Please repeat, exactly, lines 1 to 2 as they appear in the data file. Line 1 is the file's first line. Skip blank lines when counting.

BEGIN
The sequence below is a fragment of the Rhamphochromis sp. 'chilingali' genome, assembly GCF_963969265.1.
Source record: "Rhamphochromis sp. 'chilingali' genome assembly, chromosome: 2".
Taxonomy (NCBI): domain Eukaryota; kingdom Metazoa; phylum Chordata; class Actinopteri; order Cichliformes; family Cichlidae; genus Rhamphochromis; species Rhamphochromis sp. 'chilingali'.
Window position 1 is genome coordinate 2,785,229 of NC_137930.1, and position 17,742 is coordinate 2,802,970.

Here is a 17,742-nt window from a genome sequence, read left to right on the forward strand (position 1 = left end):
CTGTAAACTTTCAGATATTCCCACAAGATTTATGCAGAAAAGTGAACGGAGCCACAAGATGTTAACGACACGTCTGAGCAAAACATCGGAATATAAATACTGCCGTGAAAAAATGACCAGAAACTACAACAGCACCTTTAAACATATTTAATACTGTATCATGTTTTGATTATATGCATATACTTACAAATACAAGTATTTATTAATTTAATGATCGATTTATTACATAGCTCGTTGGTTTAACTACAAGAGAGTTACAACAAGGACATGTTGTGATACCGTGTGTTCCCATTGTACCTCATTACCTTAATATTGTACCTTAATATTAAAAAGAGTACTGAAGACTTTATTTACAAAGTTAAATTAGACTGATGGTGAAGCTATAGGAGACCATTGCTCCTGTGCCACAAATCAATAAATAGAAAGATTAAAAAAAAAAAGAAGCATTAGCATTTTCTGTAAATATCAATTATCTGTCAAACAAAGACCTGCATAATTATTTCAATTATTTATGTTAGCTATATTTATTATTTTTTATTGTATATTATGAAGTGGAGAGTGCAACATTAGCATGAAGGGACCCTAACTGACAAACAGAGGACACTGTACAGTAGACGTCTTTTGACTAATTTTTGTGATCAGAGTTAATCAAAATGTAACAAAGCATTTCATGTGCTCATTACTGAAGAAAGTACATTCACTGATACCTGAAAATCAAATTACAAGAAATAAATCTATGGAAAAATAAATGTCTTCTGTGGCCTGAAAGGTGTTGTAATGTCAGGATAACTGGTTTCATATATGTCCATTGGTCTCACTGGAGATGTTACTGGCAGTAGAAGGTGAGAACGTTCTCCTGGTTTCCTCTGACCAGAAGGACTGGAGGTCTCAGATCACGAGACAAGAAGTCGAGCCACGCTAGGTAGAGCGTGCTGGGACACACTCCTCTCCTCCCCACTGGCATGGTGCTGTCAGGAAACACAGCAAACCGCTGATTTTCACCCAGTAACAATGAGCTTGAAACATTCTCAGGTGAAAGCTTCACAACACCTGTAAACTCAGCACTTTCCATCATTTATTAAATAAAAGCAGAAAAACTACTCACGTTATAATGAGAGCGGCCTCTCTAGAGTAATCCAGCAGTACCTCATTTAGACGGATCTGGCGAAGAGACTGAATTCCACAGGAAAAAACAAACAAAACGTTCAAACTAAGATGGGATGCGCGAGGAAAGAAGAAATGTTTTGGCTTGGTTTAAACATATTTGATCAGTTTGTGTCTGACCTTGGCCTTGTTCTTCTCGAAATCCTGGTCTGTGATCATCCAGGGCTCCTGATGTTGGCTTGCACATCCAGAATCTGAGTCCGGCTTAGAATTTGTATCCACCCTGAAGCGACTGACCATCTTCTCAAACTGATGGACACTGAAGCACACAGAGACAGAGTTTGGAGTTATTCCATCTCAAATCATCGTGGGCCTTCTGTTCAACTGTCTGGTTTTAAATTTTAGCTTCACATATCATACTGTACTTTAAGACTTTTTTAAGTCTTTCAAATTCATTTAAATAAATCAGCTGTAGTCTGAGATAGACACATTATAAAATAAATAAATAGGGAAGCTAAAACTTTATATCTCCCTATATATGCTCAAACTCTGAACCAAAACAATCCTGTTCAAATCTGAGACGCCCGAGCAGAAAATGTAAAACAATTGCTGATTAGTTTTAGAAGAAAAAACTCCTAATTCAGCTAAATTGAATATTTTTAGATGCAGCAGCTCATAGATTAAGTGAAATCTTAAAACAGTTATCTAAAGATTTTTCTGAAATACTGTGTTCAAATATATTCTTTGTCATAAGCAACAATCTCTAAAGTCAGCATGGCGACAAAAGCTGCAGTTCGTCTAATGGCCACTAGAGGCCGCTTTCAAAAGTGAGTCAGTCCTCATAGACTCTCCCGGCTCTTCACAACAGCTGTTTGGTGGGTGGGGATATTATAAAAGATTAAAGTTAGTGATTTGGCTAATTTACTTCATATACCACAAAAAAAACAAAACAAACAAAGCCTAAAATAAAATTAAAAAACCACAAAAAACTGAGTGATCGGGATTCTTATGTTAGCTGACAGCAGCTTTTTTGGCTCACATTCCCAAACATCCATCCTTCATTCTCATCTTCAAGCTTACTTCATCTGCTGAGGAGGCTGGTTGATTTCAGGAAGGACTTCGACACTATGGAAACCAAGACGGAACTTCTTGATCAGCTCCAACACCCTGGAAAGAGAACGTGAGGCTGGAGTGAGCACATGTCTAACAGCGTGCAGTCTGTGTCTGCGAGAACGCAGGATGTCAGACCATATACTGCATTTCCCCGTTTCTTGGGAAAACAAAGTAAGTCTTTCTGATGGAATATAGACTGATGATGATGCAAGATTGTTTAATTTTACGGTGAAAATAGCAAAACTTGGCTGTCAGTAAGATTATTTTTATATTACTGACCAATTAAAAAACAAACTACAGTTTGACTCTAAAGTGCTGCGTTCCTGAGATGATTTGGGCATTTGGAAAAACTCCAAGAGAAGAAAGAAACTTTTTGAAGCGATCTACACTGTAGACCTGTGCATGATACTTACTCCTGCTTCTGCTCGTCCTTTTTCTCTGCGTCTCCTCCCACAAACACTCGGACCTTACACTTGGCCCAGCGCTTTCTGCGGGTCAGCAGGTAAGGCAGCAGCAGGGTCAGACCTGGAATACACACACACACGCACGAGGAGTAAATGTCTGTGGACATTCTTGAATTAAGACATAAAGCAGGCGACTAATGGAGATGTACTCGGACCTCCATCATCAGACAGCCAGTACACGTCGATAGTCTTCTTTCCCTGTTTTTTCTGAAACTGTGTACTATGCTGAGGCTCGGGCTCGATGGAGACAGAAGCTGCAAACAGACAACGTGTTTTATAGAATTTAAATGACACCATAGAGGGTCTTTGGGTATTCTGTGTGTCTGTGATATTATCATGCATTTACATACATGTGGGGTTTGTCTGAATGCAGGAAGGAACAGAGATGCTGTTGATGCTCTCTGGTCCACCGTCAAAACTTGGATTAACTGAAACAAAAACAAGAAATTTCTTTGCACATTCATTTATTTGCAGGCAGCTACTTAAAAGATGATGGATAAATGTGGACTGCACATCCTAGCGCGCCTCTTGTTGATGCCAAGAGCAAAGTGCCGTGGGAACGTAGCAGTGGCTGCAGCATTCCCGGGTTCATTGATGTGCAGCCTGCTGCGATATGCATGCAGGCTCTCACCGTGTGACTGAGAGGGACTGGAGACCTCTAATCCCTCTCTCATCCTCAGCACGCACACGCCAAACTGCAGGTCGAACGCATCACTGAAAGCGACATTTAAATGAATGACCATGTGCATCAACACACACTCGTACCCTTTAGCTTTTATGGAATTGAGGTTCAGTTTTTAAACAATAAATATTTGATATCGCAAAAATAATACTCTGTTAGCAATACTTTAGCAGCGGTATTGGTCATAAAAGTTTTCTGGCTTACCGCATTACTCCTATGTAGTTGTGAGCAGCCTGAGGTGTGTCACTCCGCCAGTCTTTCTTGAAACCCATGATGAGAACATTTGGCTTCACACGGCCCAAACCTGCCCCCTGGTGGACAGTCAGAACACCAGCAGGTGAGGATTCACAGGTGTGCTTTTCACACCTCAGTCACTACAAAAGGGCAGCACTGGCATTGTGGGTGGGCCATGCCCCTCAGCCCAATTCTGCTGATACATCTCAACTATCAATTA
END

The sequence below is a fragment of the Rhamphochromis sp. 'chilingali' genome, assembly GCF_963969265.1.
Source record: "Rhamphochromis sp. 'chilingali' genome assembly, chromosome: 2".